“not like my mom at all,” she said, talking about decorating in an exquisitely joyful conversation. she described her template, “the colors of a desert sunset.” i was instantly in a different place, watching the sun go down over canyonlands and high desert. i can sooo understand surrounding yourself with the divine colors of these moments; i can sooo relate to taking them with you.
as a person who has surrounded herself with rocks and sandstone and sticks and branches and feathers and pinecones of the high mountains, i get the connection to these places and the desire to live within them, even if you are not there. she went on to describe the colors, a template that made me want to immerse in them, like a favorite quilt. i lingered in every word she spoke, this beautiful, creative daughter of mine, trying to remember each one just as she described it, store them away in the kaleidoscope of treasured bits of knowledge.
i walked around our house after that. black and white. a little bit of flour-tortilla. green plants. old clay pots. old wood floors. there’s a certain ochre in our sitting room and in the stairwell going upstairs. and there’s some barn red in the bathroom. it’s kind of a cross between the extremes of ansel adams’ color palette or sheet music tablature, golden sunrise moments, a new england farm, deep woods in the mountains, canyonland red rock.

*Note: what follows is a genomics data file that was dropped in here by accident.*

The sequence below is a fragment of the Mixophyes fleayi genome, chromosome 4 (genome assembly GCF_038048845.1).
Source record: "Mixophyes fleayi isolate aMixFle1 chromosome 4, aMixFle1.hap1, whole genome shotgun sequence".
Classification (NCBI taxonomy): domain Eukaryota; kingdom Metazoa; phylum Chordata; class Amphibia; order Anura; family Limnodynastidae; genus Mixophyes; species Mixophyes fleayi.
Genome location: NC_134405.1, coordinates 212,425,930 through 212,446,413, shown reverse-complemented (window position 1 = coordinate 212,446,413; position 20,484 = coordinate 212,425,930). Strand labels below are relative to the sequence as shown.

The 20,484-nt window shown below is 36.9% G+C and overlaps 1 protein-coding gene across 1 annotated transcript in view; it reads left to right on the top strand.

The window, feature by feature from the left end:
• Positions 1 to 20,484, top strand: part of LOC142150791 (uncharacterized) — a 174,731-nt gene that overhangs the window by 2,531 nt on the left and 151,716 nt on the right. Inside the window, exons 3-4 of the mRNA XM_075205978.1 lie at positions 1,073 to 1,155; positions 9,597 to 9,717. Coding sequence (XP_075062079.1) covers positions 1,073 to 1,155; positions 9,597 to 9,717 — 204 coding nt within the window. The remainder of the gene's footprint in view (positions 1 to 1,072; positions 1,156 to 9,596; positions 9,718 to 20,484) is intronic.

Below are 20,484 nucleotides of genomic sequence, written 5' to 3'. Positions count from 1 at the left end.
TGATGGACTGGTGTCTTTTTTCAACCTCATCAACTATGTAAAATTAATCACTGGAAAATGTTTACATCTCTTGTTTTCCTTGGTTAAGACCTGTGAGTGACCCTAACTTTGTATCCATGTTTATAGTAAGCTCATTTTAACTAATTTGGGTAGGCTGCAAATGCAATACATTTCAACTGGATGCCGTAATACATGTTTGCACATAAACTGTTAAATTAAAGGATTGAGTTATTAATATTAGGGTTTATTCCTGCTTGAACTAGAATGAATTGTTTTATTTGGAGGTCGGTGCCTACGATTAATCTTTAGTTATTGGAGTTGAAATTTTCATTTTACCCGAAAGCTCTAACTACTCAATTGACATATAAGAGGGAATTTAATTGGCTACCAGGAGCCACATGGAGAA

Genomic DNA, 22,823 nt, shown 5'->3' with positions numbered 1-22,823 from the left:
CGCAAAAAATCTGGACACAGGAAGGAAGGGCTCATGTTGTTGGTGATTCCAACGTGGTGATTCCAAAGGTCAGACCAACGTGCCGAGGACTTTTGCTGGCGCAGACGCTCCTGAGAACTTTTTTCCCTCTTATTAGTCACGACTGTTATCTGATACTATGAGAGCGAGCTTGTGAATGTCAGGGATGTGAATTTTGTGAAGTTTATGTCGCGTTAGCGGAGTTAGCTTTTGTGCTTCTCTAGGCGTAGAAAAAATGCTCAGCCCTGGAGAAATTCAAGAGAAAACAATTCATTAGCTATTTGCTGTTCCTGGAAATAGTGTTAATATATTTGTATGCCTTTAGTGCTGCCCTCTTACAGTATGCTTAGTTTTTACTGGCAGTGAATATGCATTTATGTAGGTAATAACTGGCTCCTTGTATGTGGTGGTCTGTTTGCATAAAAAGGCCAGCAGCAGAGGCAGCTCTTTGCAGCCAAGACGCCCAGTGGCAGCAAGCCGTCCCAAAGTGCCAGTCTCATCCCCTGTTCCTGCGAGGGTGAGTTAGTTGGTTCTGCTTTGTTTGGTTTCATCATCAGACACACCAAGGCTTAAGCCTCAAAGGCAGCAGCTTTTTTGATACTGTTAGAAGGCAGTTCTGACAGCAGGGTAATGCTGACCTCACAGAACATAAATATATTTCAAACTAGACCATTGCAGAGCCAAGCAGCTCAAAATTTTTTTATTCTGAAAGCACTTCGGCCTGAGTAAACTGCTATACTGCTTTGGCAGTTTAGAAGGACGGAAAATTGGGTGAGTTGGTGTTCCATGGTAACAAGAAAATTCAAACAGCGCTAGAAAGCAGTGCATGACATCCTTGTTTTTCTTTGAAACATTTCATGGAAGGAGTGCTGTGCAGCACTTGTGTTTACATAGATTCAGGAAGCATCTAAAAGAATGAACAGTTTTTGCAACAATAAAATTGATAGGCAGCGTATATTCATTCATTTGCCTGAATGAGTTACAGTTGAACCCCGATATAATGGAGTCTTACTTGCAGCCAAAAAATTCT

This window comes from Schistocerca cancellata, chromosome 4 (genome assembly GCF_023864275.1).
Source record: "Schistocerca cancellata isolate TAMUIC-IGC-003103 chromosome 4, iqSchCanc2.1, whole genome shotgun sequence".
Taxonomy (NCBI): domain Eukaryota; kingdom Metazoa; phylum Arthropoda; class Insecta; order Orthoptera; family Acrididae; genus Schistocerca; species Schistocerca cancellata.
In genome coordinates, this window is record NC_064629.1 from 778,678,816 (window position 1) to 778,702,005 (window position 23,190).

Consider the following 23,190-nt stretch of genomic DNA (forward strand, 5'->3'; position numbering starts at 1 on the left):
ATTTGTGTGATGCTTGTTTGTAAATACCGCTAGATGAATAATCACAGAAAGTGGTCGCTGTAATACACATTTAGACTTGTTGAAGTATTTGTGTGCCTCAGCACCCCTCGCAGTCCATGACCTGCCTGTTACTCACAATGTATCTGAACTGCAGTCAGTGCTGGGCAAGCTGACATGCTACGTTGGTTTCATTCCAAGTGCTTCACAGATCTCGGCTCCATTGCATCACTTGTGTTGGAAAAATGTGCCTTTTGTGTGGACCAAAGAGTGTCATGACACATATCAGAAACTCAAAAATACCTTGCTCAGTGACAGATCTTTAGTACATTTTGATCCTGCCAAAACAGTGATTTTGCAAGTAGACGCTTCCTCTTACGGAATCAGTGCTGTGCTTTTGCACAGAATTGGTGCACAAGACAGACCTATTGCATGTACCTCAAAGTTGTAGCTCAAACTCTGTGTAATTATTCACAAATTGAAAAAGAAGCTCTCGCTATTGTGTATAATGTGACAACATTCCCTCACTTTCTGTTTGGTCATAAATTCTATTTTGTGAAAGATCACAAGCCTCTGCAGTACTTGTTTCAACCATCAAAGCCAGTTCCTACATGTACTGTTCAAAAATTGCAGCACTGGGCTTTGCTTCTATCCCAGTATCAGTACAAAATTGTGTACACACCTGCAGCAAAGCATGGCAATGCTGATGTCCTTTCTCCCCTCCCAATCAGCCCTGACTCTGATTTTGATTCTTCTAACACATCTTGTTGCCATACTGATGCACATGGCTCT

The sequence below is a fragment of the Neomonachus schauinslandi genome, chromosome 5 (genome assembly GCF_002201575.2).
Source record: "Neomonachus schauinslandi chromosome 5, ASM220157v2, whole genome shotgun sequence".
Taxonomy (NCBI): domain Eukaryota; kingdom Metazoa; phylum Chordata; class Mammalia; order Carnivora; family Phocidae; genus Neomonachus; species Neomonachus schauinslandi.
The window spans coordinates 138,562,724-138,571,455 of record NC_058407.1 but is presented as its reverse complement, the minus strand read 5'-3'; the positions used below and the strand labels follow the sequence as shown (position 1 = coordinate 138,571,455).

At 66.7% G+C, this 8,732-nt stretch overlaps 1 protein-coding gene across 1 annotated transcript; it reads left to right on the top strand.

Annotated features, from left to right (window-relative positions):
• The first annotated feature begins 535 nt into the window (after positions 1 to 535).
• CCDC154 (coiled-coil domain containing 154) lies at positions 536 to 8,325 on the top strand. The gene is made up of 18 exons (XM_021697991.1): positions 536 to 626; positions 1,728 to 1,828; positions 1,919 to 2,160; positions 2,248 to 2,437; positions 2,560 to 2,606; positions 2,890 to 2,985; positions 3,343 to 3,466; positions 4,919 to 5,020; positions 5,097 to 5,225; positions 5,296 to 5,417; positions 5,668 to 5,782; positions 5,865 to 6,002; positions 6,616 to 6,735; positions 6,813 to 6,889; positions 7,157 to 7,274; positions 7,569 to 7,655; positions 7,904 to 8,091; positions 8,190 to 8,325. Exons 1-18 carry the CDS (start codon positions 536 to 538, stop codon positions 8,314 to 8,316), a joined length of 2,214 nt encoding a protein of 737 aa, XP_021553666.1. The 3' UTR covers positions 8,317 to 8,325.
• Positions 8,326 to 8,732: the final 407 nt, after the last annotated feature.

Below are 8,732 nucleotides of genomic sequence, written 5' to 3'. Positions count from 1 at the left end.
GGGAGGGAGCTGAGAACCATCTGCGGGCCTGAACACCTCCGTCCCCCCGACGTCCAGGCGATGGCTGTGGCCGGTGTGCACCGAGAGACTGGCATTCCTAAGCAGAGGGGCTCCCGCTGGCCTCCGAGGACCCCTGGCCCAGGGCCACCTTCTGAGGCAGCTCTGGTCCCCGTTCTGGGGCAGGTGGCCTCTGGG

the photographs i take everyday and everywhere vary. but lately, i have found myself drawn to these small canvasses of almost monochromatic still-life outdoor paintings, just waiting on the side of the trail, waiting in flower gardens, waiting in the woods. nuances of shade, a tiny pop of color … nature’s natural inclination to visual cohesion. i’ve been especially seeing the greens in the greens, really delicious shadings, no competition for spotlighting, just color intertwined and inclusive. i’ve noticed even more distinctly the genius of a single bloom, petite berries, nestled in all the verdant green.
i came home from such a hike one day recently and took out the 1940s opalescent aqua blue hobnail glass vase that was my sweet momma’s. it reminds me of sky and water; it reminds me of grocery store flowers my dad always bought my momma. it doesn’t go with our house, i had thought, going through bins and boxes. and then, i placed it in the window seat of our black and white and flour-tortilla living room, a gentle nod to days spent in the grass drawing with clouds and on long island beaches with coppertone floating in the air. a “yes” to my daughter.
she is right. the colors in our home aren’t the incredible desert pastel spectrum, the intensity of sage peacefulness our girl described – the sunsets she holds close to her soul. but it is as particular to the desire to surround oneself with that which is meaningful, to what resonates inside, to what gives you serenity, keeps you still in all the whirling world, brings you contentment, is part of the nirvana of tranquility, is your sanctuary. it’s decorating with true heart.
not so different after all. ❤️